Health & Wellness • N E W S L E T T E R • Happy National Athletic Training Month!
with patient care. Were you an athlete in high school or college? You might have had to see your ATC for an injury during practice or at a game. Some other places ATCs work that might surprise you: •Hospitals
requirements and the type of patients they treat. Athletic Trainers must graduate from a Commission on Accreditation of Athletic Trainer Education (CAATE) accredited baccalaureate or master’s program. In addition to their studies in the classroom, an ATC performs clinical rotations to put their skills to the test. These could be in high schools, colleges, clinics or hospitals. Once they complete the undergraduate or master’s program, every athletic training student is eligible to sit for the national Board of Certification Exam. After they are certified and can officially put the letters ATC after their name, ATCs apply to become licensed to practice in their state of employment. Where do ATCs work?
This month is dedicated to spreading awareness about Certified Athletic Trainers (ATCs), the environments in which they work and the importance of their role in rehabilitation. What are ATCs? According to the National Athletic Trainers’ Association, ATCs are highly qualified, multi- skilled healthcare professionals who collaborate with physicians, physical therapists, and other healthcare professionals in a variety of settings. ATCs can provide preventative services, emergency care, clinical diagnosis, therapeutic intervention and rehabilitation to injuries and various medical conditions. Distinguishing an ATC’s Role ATCs are not personal trainers. While they can be confused with trainers, there is a big difference from the amount of education necessary to be a certified athletic trainer, their skills, job Meet the ATCs at LSTC Cierra Washington, ATC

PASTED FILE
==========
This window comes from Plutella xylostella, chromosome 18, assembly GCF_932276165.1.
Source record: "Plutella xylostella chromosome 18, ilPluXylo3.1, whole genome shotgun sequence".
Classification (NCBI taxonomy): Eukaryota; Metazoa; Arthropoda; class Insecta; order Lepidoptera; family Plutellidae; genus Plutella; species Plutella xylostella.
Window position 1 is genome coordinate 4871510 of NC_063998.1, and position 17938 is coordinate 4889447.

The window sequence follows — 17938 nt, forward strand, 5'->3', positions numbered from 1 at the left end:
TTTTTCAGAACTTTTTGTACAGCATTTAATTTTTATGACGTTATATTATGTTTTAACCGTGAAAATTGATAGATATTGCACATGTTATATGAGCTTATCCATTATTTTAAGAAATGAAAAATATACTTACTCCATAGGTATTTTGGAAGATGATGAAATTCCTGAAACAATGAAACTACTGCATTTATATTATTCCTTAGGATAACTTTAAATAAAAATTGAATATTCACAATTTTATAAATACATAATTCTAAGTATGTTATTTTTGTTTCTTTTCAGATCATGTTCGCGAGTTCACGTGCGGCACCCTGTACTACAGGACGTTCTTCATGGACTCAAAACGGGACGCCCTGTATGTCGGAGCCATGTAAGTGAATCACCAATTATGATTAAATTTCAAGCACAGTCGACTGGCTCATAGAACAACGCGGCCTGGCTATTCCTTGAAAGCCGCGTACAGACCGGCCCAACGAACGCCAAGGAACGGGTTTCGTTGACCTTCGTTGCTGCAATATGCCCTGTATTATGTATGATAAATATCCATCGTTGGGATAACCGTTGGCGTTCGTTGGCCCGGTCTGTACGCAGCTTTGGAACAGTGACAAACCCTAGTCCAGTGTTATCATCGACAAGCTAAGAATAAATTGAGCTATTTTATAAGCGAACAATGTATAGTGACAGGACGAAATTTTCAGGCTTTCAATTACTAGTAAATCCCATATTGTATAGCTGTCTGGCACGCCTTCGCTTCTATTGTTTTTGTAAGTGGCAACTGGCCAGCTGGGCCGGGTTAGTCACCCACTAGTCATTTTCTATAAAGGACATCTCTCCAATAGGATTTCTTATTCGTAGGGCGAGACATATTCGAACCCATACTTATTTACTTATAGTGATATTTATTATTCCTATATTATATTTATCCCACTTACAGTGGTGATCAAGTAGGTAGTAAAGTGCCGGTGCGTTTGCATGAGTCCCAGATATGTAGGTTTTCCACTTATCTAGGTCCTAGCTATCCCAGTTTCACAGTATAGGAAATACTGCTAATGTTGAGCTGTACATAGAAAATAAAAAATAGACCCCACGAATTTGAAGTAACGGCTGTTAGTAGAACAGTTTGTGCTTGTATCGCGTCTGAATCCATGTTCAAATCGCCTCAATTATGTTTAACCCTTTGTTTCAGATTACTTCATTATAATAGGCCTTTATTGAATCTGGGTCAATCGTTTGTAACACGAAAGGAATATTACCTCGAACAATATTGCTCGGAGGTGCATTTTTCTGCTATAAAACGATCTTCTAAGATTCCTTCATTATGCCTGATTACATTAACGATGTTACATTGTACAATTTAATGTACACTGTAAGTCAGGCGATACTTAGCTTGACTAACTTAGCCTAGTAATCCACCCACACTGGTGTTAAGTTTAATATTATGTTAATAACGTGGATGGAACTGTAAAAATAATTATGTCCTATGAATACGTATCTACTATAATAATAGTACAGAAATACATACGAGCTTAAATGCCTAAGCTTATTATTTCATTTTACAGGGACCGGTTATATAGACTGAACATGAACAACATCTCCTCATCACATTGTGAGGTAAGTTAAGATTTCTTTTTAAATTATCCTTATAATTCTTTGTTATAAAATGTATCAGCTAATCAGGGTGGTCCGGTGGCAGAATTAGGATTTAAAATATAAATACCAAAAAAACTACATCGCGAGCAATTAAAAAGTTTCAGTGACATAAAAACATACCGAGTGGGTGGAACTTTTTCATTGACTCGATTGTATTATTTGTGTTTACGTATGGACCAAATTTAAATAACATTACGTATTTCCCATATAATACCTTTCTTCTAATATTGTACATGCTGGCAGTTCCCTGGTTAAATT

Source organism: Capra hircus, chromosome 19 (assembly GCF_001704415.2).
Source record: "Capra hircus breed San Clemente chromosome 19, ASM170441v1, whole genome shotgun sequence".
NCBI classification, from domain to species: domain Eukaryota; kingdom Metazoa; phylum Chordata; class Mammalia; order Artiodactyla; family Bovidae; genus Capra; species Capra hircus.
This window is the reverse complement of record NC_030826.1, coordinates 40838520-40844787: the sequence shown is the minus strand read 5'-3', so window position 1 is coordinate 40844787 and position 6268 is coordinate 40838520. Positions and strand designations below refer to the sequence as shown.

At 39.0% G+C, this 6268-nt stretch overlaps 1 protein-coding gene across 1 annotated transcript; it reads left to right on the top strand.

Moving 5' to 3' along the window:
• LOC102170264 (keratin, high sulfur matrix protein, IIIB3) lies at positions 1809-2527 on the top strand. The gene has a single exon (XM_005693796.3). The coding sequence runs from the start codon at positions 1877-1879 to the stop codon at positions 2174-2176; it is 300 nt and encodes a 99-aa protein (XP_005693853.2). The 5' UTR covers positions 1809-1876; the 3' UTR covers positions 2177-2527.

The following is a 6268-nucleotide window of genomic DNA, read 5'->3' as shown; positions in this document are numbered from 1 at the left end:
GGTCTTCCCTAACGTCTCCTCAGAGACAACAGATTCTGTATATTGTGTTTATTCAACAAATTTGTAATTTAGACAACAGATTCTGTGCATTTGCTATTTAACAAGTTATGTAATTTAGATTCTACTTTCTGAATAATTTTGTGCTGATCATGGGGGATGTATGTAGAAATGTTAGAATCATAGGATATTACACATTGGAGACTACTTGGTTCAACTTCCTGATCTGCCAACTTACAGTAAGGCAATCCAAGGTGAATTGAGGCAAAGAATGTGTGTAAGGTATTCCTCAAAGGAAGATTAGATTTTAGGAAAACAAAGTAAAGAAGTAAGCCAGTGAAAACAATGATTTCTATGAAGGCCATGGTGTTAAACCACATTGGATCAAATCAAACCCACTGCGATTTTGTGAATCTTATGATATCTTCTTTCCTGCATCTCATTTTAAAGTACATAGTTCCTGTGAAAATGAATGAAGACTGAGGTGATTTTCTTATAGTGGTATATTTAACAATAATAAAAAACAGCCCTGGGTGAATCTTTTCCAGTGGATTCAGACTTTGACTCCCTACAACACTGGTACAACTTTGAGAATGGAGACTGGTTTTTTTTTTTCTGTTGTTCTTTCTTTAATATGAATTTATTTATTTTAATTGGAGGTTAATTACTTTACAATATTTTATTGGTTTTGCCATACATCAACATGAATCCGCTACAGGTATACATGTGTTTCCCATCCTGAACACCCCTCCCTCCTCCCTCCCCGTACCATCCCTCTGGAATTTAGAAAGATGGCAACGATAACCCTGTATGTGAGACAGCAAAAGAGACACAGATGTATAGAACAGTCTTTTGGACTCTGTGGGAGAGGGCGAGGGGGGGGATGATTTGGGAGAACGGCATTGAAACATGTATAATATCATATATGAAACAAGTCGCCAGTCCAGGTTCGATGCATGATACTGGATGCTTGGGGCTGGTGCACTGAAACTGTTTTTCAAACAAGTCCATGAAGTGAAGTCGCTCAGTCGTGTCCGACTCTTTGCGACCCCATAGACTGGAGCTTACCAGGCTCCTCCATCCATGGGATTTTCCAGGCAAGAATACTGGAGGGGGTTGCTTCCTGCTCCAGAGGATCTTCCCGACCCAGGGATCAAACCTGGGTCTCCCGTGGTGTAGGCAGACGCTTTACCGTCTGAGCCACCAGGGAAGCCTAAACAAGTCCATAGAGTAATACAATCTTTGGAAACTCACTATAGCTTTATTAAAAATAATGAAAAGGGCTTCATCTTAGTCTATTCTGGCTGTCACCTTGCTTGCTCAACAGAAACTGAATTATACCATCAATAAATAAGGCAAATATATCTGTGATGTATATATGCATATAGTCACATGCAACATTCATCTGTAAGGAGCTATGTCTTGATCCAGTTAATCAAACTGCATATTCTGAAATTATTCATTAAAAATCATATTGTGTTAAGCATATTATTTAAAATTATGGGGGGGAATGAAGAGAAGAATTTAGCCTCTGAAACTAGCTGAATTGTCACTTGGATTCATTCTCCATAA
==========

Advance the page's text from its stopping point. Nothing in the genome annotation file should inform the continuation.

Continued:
•Working with professional and semi-professional athletes, including NASCAR and rodeo events •Treating performing artists, including Cirque du Soleil performers •Law enforcement and government agencies, such as NASA and the Pentagon •Factory, occupational and industrial settings for on-the-job ergonomics, bodymechanics and lifting safety as well as injury prevention
It might surprise you that ATCs don’t just work on the sidelines o f s p o r t i n g events. Here at Loudoun Sports Therapy Center, an outpatient orthopedic clinic, our ATCs work alongside our therapists to help
Brittany Browder, ATC, MA, CEIS Before coming to LSTC, I worked in the industrial setting. I was a contract athletic trainer for a large pharmaceutical company in Indianapolis, IN. I performed injury evaluations, prevention, education,
Tricia Walker, ATC, MA When I was in high school, I broke my leg playing softball. The injury happened even before we started playing games. I missed an entire competitive season. Going through the process of surgery and physical